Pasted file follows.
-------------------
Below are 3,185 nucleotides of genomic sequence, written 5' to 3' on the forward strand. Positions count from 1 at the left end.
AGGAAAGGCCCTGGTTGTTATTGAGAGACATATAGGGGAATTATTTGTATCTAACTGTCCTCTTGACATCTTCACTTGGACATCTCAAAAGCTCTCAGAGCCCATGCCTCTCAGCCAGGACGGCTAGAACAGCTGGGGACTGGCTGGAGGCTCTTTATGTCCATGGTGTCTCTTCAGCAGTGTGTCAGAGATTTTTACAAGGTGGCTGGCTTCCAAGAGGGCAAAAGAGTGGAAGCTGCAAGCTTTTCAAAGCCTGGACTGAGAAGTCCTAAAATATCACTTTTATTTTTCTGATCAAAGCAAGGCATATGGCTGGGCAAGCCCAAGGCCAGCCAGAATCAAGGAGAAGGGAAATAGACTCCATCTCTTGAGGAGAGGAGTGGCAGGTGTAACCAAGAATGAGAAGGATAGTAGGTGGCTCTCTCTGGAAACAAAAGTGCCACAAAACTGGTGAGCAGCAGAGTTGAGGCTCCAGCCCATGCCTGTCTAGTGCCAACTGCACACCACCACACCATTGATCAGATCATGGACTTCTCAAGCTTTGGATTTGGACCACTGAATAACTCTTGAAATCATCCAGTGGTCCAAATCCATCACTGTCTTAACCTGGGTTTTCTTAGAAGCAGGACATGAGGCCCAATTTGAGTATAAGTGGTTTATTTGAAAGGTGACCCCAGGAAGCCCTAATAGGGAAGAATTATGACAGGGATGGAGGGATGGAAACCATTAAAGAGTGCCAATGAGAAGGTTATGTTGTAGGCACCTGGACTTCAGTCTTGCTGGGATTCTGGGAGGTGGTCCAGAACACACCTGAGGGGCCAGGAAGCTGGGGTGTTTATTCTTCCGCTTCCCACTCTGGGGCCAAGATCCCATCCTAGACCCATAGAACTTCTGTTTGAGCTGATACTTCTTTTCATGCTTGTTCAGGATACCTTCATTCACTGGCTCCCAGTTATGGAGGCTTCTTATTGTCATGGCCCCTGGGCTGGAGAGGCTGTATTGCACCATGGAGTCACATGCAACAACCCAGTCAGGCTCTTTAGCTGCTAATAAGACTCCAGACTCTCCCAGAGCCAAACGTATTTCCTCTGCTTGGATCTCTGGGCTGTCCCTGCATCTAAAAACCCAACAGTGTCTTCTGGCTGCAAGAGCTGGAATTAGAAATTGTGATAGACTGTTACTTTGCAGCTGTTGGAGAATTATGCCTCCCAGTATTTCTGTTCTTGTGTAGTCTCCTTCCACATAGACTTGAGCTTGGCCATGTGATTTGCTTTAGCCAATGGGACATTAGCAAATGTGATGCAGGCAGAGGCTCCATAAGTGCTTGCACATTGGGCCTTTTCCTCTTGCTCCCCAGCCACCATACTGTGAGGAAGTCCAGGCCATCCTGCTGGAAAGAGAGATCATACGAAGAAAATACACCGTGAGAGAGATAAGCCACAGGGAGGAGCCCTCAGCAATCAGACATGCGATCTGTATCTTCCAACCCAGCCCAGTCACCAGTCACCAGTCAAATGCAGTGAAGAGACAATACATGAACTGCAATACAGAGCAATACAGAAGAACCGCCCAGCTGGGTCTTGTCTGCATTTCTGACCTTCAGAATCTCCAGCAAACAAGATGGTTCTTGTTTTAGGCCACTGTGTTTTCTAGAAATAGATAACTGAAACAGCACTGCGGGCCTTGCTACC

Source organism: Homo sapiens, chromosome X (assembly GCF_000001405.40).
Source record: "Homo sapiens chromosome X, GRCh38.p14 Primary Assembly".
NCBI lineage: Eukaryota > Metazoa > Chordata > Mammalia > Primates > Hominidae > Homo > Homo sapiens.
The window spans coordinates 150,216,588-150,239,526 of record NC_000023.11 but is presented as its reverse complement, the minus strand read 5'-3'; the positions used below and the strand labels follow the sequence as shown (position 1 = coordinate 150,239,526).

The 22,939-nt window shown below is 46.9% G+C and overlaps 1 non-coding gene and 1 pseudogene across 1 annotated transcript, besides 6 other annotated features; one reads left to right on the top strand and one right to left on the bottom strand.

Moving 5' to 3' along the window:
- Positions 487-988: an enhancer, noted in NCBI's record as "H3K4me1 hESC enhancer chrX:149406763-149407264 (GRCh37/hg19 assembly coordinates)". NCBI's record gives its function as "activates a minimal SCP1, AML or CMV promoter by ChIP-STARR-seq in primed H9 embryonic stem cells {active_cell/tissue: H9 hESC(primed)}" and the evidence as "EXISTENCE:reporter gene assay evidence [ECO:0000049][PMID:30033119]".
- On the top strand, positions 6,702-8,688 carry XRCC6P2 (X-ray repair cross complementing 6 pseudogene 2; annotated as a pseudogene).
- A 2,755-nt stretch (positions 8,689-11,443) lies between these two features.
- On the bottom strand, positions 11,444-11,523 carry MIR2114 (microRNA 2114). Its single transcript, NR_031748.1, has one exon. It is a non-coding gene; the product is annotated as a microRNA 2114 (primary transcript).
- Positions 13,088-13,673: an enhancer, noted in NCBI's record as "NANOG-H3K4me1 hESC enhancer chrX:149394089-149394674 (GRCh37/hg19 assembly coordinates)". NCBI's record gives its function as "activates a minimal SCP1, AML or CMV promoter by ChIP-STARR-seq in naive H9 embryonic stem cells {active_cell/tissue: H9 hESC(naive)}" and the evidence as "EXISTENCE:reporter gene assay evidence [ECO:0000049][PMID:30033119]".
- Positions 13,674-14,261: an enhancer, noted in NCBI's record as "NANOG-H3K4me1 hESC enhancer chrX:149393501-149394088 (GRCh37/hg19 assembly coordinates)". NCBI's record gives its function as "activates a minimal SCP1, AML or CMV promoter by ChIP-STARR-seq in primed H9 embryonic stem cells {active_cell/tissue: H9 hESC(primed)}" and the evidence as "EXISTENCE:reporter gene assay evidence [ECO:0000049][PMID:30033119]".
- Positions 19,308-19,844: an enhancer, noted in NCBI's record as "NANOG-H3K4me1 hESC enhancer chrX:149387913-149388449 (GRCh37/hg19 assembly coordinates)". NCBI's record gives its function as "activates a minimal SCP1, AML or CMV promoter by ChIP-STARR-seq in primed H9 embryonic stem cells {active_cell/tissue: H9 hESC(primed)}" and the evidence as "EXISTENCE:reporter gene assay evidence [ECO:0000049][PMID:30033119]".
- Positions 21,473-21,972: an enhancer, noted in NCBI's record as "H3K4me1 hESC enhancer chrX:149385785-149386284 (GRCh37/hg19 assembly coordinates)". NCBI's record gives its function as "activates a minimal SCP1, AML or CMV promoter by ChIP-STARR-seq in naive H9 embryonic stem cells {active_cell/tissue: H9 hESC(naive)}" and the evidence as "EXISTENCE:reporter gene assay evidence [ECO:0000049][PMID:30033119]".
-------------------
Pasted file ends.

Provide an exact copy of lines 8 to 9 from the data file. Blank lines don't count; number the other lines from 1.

Moving 5' to 3' along the window:
- Positions 487-988: an enhancer, noted in NCBI's record as "H3K4me1 hESC enhancer chrX:149406763-149407264 (GRCh37/hg19 assembly coordinates)". NCBI's record gives its function as "activates a minimal SCP1, AML or CMV promoter by ChIP-STARR-seq in primed H9 embryonic stem cells {active_cell/tissue: H9 hESC(primed)}" and the evidence as "EXISTENCE:reporter gene assay evidence [ECO:0000049][PMID:30033119]".